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Brandel Chamblee says Tiger Woods is ‘shell of the man’ who won 2 British Opens at St. Andrews

Chamblee believes Woods’ game has improved from the start of 2015 to now, but the Golf Channel analyst says the 3-time Open Championship winner is ‘a shell’ of the player who won twice on the Old Course.

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Tiger Woods may be pleased with how he’s hitting the ball heading into the British Open at St. Andrews, but to Brandel Chamblee, the three-time Open Championship winner is "a shell of the man" who captured two of those titles on this week’s venue at St. Andrews.

Woods, as is his habit no matter what others observe with the naked eye, says he’s pleased with how he’s playing and likes his chances of capturing his fourth Claret Jug.

"[I] hit the ball the best I've hit it in probably two years on Sunday," Woods said Tuesday about his efforts at the Greenbrier Classic two weeks ago that produced a T32 finish. "So that was awfully nice to be able to do coming into this week. I've hit the ball just as well then in my practice rounds."

Not surprisingly, the Golf Channel analyst who has gained renown as one of Tiger’s most vocal critics, was less impressed with Woods’ game than the ball-striker himself.

Sure, Chamblee gave Woods credit for improvements he has made since he was a hot mess of chili dips and bladed wedges early in 2015, finished last of those who made the cut at the Memorial after a career-worst 85 in the third round, and missed the U.S. Open cut.

"Coming from where he was to where he ended up at Greenbrier," Chamblee said Tuesday from Scotland about Woods’ final-round 67 that featured his first bogey-free round since August 2013, "Yeah, I’d be pleased as well."

Make no mistake, though; in Woods, Chamblee sees a golfer who bears no resemblance to the one who lapped the Old Course field by a total of 13 strokes in his two victories (an eight-shot margin in 2000, five shots in 2005).

Chamblee measured the world-beating, world No. 1 of 2000 against the currently 241st-ranked player and said there was virtually no likeness between the two.

"Watching Tiger Woods go from belief to doubt, watching him build his body up and then watching it break down, and then watching him having to reconcile all of those difficulties and then try and manufacture a game and to see how much he struggles with that mentally," Chamblee said, "he is a shell of the man that he was when he came here in 2000 and 2005."

The golfer who has not won a major in more than seven years and hits little more than 50 percent of fairways off the tee is not the same one who, in 2000, avoided every one of the 112 bunkers that are the hallmark of the Old Course, said Chamblee.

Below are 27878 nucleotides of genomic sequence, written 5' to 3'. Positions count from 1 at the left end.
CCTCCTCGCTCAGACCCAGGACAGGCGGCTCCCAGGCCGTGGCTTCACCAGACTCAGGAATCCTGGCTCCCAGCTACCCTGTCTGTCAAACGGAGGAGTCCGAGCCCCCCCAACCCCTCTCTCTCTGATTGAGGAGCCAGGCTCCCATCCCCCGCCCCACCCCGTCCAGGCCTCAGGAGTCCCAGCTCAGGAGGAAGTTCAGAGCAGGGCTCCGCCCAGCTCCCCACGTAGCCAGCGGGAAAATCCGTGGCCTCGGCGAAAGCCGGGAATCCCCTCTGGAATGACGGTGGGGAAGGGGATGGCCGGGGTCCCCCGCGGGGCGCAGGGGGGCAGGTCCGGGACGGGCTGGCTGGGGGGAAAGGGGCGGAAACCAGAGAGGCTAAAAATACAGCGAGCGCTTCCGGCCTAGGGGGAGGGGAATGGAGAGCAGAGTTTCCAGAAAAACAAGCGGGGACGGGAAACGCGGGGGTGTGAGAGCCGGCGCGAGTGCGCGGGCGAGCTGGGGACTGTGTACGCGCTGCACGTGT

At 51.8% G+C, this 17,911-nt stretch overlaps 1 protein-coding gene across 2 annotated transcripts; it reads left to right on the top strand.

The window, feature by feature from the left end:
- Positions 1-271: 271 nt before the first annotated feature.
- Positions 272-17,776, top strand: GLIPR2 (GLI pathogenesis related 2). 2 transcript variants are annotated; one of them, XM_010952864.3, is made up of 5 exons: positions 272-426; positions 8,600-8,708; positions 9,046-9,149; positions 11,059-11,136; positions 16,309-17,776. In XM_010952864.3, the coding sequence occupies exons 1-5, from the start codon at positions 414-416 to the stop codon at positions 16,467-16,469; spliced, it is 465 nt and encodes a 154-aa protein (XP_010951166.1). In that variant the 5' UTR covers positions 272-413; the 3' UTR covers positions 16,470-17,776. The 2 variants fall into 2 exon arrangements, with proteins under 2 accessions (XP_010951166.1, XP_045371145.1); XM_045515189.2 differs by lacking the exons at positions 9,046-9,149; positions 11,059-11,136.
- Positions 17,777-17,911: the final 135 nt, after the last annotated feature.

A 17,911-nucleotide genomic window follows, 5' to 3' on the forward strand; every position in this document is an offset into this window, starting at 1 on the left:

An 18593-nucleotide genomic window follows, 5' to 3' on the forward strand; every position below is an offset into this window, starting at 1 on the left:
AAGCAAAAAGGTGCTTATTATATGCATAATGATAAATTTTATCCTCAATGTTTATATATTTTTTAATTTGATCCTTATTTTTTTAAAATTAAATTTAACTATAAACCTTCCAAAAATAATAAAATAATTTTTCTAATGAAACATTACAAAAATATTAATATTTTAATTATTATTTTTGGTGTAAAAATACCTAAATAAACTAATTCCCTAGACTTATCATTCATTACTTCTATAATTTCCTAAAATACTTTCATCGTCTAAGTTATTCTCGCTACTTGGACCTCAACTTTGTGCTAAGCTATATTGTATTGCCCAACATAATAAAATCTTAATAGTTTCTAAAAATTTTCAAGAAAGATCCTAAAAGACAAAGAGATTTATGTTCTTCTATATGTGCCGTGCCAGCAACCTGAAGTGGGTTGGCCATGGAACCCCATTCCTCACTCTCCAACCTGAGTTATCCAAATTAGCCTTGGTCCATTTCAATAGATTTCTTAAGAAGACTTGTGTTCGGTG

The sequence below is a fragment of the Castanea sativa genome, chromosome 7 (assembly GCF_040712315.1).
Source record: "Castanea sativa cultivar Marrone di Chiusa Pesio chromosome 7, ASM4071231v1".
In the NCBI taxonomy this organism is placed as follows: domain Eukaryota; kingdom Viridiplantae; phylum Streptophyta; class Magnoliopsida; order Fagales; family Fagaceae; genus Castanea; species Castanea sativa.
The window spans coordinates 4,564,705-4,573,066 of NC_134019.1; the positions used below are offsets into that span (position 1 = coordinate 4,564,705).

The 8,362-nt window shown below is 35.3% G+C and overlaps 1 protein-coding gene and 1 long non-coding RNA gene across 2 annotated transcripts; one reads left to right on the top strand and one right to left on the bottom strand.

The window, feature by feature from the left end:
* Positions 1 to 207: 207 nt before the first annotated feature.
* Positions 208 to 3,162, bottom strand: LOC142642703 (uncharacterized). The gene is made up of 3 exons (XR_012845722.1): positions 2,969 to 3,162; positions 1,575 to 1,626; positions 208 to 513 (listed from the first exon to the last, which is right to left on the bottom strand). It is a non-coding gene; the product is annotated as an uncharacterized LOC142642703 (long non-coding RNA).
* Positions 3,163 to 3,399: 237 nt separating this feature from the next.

"All of those obstacles that he was able to avoid here in 2000 and 2005, he’s going to have to deal with in 2015," said Chamblee.

The outspoken pundit also noted that the player who ranked 70th in total driving out of 78 Greenbrier competitors and averages drives of 296.5 yards slammed it 341 yards at St. Andrews in 2005 and 320 in 2000.

Woods, who has not played enough events since 2013 to earn tour rankings in any categories, is also not the same maestro with a flat stick he was in his prime, as Chamblee put him at 145th in 2015 in three-putt avoidance. Tiger, he said, was also averaging four shots per round higher than when he won at St. Andrews in 2005, and five shots worse than in 2000.

As for the vaunted "proximity to the hole" stat that stood out at the Greenbrier?

Chamblee shot down that bright spot in Woods’ arsenal as essentially meaningless on a "pretty short course" with soft greens.

"The proximity to the hole for the field was almost 8 feet closer to the hole than it was for the tour average," Chamblee said. "So it was a very easy golf course to hit good irons on."

It was not all doom and gloom from Chamblee, who remarked that Woods was moving off the ball and getting behind it as he made "some wonderful changes in his golf swing."

But -- and there’s always a ‘but’ when Chamblee talks Tiger -- Woods needs to lose the bulk he’s put on from years of weight training if he is to accomplish all he needs to with his swing.

"I do like the changes he’s making in his golf swing, but I do think he’ll have to get a little thinner to get the hands a little higher and get that golf swing a little longer, and then the speed would come back," said Chamblee. "That’s a different issue than the problems that he’s still having around and on the greens."

Ah, the short game. Just when it looked as if Tiger could check that off his to-do list, Chamblee said not so fast.

"You cannot play golf at the highest level if you’re not brilliant around the greens," he said. "And all of those issues that everybody thought were shored up at Augusta National -- and certainly they looked well that week -- they have become an issue again."

So, um, welcome back to St. Andrews, Tiger.

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